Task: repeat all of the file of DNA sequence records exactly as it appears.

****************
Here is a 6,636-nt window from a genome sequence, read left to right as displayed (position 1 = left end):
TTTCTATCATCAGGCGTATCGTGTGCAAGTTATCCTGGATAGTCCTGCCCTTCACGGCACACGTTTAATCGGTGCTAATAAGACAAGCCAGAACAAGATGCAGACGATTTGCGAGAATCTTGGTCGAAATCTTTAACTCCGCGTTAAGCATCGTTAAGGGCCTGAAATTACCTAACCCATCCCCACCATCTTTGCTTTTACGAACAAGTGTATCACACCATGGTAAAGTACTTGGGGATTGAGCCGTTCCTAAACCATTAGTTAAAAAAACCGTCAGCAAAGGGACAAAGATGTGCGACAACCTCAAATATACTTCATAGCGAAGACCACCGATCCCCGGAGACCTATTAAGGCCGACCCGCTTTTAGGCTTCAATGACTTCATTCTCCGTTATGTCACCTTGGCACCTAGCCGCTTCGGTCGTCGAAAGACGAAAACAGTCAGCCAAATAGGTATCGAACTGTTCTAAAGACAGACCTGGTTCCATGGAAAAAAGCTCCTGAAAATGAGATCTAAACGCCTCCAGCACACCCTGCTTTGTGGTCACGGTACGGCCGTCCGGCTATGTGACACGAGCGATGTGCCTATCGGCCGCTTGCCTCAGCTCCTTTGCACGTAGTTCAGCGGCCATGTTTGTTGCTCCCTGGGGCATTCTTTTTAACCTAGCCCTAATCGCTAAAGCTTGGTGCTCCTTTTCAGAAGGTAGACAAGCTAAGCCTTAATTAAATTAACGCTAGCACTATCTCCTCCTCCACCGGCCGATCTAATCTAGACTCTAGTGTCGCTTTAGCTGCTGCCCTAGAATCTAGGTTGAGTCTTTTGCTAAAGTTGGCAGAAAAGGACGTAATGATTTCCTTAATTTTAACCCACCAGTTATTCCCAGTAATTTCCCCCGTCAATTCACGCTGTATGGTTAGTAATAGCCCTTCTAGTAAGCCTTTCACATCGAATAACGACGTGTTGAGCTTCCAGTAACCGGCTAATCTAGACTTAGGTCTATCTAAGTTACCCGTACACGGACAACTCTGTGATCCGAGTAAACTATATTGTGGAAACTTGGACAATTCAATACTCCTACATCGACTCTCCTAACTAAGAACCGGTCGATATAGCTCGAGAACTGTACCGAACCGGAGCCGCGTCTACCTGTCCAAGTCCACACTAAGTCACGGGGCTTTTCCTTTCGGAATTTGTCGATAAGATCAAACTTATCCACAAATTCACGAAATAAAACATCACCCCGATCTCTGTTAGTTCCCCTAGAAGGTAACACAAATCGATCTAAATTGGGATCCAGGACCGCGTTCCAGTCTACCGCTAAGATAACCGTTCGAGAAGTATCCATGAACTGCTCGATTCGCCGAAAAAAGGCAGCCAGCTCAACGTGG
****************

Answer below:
Here is a 6,636-nt window from a genome sequence, read left to right as displayed (position 1 = left end):
TTTCTATCATCAGGCGTATCGTGTGCAAGTTATCCTGGATAGTCCTGCCCTTCACGGCACACGTTTAATCGGTGCTAATAAGACAAGCCAGAACAAGATGCAGACGATTTGCGAGAATCTTGGTCGAAATCTTTAACTCCGCGTTAAGCATCGTTAAGGGCCTGAAATTACCTAACCCATCCCCACCATCTTTGCTTTTACGAACAAGTGTATCACACCATGGTAAAGTACTTGGGGATTGAGCCGTTCCTAAACCATTAGTTAAAAAAACCGTCAGCAAAGGGACAAAGATGTGCGACAACCTCAAATATACTTCATAGCGAAGACCACCGATCCCCGGAGACCTATTAAGGCCGACCCGCTTTTAGGCTTCAATGACTTCATTCTCCGTTATGTCACCTTGGCACCTAGCCGCTTCGGTCGTCGAAAGACGAAAACAGTCAGCCAAATAGGTATCGAACTGTTCTAAAGACAGACCTGGTTCCATGGAAAAAAGCTCCTGAAAATGAGATCTAAACGCCTCCAGCACACCCTGCTTTGTGGTCACGGTACGGCCGTCCGGCTATGTGACACGAGCGATGTGCCTATCGGCCGCTTGCCTCAGCTCCTTTGCACGTAGTTCAGCGGCCATGTTTGTTGCTCCCTGGGGCATTCTTTTTAACCTAGCCCTAATCGCTAAAGCTTGGTGCTCCTTTTCAGAAGGTAGACAAGCTAAGCCTTAATTAAATTAACGCTAGCACTATCTCCTCCTCCACCGGCCGATCTAATCTAGACTCTAGTGTCGCTTTAGCTGCTGCCCTAGAATCTAGGTTGAGTCTTTTGCTAAAGTTGGCAGAAAAGGACGTAATGATTTCCTTAATTTTAACCCACCAGTTATTCCCAGTAATTTCCCCCGTCAATTCACGCTGTATGGTTAGTAATAGCCCTTCTAGTAAGCCTTTCACATCGAATAACGACGTGTTGAGCTTCCAGTAACCGGCTAATCTAGACTTAGGTCTATCTAAGTTACCCGTACACGGACAACTCTGTGATCCGAGTAAACTATATTGTGGAAACTTGGACAATTCAATACTCCTACATCGACTCTCCTAACTAAGAACCGGTCGATATAGCTCGAGAACTGTACCGAACCGGAGCCGCGTCTACCTGTCCAAGTCCACACTAAGTCACGGGGCTTTTCCTTTCGGAATTTGTCGATAAGATCAAACTTATCCACAAATTCACGAAATAAAACATCACCCCGATCTCTGTTAGTTCCCCTAGAAGGTAACACAAATCGATCTAAATTGGGATCCAGGACCGCGTTCCAGTCTACCGCTAAGATAACCGTTCGAGAAGTATCCATGAACTGCTCGATTCGCCGAAAAAAGGCAGCCAGCTCAACGTGG